Top Five Computer Crimes and What to Do If You are Accused of Any of Them

David Lindsey, Attorney at Law

Computer crime is on the rise and as more people do more things online, the incidence of criminal activity is expected to continue. In addition to not falling victim to computer crimes, you also need to ensure what you are doing online is not illegal. Technology is constantly changing and it can be difficult to keep up with what is and is not legal.

What are the five most common computer crimes?

Use of Malware

Malware is an umbrella term for viruses, worms, and other nefarious software programs intended to separate a computer user and his or her information or money. Some of the more popular malware programs appear to be virus software alerting users to an infection and asking that they purchase a related product to remove the virus. In reality, the seemingly helpful alert message is actually the virus and when you enter your payment information into the system to purchase “protection,” you are actually supplying that information to criminals.

To avoid falling victim to malware, do not download software from sites you do not trust. Avoid pirated software and do not open files unless you know their source. Avoiding accusations of law breaking when it comes to malware is simple: do not send viruses to other computer users and do not attempt to gain access to anyone’s information without their permission.

Stealing a Person’s Identity

Millions of people each year fall victim to identity theft. Someone gains access to their personal information and uses it for his or her own benefit. Hackers have the ability to gain access to financial accounts or social security numbers and destroy a person’s life.

To avoid having your identity stolen, never log into financial accounts using a public computer. Never share personal information in email, instant messaging, or any type of unencrypted communication. Any time you make a purchase online, check to ensure the site is secure and never provide your credit card information to a site that is not known to be reputable.

Chances are good you will not be accused of identity theft unless you step over the line and intend to commit a crime. If accusations do arise, you should contact an attorney familiar with computer crimes immediately.

The final three most common computer crimes on the list are the type that are more likely to trigger unwarranted accusations.


Cyber stalking is exactly what it sounds like: using the computer to stalk someone, harass them, and gain uninvited access to their life. Stalking is a common accusation in domestic violence cases and other family legal disputes, so if you are in the midst of ending a relationship, it is better to avoid interacting with your former romantic partner online. Any interaction can be twisted to look like an unwanted advance, so the less time you spend on social media sites the better. And never, under any circumstances, attempt to gain access to a former love interest’s email or other personal information online.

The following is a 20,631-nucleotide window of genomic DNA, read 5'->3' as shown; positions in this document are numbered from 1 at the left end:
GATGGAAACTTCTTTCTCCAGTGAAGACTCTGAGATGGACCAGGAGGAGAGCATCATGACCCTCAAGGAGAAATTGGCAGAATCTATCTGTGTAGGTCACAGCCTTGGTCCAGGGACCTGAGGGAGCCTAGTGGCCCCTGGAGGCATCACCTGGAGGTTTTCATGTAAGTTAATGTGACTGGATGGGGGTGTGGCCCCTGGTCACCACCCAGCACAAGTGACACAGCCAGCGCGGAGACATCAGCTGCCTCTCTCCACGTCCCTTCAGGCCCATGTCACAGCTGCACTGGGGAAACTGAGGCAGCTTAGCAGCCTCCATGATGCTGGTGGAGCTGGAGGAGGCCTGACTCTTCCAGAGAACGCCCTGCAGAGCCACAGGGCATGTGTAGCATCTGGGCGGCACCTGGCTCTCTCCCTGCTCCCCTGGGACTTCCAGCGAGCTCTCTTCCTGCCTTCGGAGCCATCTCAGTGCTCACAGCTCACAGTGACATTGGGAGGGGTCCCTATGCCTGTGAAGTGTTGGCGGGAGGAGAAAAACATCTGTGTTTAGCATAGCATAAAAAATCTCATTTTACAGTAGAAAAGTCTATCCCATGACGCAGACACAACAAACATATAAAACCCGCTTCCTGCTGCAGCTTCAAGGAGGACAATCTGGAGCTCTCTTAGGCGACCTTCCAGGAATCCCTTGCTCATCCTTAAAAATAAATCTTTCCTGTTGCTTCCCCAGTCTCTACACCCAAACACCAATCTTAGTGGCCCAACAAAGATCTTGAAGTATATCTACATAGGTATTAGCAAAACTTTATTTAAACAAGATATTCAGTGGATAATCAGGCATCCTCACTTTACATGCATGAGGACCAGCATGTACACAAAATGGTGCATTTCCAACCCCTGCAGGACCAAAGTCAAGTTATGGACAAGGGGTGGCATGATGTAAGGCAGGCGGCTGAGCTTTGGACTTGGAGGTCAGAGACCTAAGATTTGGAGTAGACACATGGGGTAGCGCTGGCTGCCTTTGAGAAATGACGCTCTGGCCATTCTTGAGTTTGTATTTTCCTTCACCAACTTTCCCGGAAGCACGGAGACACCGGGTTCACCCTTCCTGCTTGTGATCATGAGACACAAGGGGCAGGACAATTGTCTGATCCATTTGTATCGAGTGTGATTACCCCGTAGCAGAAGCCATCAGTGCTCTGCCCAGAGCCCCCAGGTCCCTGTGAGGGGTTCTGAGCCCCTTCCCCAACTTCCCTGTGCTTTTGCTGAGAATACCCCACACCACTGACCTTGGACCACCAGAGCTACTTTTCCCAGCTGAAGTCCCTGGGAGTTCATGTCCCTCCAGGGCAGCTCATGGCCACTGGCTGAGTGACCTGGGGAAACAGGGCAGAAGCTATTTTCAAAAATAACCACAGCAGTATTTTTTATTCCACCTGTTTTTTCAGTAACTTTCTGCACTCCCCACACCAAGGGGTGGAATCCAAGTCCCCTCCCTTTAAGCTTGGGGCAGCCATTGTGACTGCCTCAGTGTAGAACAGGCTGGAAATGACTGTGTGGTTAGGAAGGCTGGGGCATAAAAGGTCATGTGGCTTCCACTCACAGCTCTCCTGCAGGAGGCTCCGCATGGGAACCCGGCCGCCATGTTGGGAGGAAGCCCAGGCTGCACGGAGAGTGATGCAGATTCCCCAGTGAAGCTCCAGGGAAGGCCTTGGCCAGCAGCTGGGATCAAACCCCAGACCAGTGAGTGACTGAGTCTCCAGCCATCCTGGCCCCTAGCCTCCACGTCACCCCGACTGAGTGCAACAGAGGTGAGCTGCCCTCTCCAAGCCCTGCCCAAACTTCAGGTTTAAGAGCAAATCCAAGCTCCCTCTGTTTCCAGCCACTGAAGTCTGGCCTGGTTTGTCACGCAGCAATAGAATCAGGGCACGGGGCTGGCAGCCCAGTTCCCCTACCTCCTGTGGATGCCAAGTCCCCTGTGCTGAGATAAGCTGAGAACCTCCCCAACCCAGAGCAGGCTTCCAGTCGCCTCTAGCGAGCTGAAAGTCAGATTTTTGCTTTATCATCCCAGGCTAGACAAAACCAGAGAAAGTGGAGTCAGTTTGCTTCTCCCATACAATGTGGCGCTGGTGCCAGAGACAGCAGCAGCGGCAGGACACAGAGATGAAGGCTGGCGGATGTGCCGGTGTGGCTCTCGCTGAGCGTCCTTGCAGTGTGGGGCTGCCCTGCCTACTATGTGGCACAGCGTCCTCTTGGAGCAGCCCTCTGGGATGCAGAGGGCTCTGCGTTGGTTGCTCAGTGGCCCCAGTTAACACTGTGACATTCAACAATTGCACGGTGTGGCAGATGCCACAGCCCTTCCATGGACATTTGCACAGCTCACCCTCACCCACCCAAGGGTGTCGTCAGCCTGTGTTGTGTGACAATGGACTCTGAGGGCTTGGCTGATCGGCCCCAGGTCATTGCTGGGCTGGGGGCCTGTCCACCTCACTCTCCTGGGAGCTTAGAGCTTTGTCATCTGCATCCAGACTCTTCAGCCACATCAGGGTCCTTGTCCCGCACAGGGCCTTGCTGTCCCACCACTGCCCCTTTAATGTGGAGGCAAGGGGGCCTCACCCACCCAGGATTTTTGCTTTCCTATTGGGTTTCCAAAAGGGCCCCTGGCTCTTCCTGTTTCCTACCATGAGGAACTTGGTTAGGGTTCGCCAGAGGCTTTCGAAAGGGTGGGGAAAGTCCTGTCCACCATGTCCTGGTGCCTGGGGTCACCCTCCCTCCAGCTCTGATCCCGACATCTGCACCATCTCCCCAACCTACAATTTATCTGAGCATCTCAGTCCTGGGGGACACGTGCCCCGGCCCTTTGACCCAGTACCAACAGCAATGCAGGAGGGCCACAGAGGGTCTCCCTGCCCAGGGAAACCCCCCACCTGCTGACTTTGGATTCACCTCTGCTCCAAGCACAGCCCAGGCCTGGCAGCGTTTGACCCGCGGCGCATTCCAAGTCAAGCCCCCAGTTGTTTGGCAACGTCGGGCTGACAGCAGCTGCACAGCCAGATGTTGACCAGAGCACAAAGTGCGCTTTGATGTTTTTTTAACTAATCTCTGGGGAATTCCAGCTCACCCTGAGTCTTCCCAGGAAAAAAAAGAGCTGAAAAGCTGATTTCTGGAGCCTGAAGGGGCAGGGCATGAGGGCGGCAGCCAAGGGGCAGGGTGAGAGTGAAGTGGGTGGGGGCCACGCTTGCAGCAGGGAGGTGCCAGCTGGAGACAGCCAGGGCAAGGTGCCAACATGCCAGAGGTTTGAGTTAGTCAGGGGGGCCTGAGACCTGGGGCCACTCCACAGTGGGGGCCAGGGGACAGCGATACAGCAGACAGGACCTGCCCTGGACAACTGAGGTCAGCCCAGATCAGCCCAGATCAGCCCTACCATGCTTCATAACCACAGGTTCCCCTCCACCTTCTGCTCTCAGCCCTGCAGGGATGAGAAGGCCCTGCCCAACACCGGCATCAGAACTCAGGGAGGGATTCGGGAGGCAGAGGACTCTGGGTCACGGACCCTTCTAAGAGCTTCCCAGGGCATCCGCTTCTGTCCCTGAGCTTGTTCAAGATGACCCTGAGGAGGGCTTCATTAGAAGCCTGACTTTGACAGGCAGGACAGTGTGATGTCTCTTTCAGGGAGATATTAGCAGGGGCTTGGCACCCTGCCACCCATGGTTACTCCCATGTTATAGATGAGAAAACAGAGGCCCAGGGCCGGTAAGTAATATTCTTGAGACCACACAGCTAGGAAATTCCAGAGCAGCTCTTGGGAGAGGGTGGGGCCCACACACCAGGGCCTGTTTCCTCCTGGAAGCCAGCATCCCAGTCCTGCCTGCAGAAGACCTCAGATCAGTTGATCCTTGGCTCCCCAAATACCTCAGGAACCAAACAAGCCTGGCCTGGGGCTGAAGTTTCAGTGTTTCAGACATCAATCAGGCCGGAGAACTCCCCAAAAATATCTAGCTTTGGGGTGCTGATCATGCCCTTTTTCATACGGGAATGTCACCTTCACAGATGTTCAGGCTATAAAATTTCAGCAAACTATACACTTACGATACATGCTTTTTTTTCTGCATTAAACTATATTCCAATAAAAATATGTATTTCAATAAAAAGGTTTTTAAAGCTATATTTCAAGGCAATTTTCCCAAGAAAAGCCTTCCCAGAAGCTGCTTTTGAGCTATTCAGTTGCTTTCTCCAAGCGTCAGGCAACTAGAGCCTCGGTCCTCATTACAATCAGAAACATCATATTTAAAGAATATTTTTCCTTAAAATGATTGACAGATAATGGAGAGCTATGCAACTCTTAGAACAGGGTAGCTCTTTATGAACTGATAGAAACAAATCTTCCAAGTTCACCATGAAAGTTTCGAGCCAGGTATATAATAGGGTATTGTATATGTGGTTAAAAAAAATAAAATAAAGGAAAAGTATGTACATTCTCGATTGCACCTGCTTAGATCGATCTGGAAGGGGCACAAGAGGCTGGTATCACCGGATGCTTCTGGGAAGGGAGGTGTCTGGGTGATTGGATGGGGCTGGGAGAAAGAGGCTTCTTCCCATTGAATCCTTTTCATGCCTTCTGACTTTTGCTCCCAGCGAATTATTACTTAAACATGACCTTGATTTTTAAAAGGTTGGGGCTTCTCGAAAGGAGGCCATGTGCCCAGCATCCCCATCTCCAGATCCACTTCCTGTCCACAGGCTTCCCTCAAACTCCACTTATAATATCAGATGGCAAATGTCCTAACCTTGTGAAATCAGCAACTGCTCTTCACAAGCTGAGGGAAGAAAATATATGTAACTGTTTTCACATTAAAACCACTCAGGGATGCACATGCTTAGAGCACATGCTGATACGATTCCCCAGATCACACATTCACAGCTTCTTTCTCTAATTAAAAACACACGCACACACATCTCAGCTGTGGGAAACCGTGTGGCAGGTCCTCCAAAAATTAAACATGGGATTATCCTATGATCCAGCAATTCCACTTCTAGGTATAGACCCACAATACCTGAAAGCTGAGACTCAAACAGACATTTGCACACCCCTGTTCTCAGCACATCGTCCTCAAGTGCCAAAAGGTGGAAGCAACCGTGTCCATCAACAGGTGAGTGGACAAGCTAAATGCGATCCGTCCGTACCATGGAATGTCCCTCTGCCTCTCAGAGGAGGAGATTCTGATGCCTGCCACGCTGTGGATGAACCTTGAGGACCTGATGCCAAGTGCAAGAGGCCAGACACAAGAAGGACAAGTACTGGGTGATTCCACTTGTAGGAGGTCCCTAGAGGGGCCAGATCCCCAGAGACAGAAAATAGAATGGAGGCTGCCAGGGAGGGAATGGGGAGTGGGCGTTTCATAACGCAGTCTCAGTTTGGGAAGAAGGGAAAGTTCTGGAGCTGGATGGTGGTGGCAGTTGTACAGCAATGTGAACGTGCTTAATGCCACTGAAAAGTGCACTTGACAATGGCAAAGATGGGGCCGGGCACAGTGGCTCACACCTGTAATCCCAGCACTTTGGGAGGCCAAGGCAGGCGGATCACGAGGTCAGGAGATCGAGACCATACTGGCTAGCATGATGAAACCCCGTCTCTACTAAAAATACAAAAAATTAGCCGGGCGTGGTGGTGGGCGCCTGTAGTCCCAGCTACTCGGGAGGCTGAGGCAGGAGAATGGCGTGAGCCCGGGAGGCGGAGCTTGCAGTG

Child Pornography

It is no secret the Internet is a hot bed for pornographic material. Much of it is perfectly legal to access, but just as much of it is illegal because it features underage participants. Exploiting children online is big business and if you are accused of viewing child pornography without realizing you are doing anything wrong, you would not be the first person. To avoid breaking the law regarding child pornography, use common sense: never click on anything suspicious and if you cannot be 100% sure what you are downloading or viewing, avoid it.


The best way to avoid breaking laws associated with spam is to never send anyone an email without that person’s permission. If you operate any sort of organization or business online, make sure you offer an opt-in and opt-out feature for email and keep careful records of recipient requests. If you are accused of spamming, put your current email methods on hold and contact an attorney.

If you would like to learn more about these and other computer crimes, check out the FBI’s cybercrimes website.

Worried you might be accused of a computer crime? Think someone is trying to trick you into breaking the law online? You need legal support. David Lindsey can help. Contact him to schedule a consultation to discuss your case.

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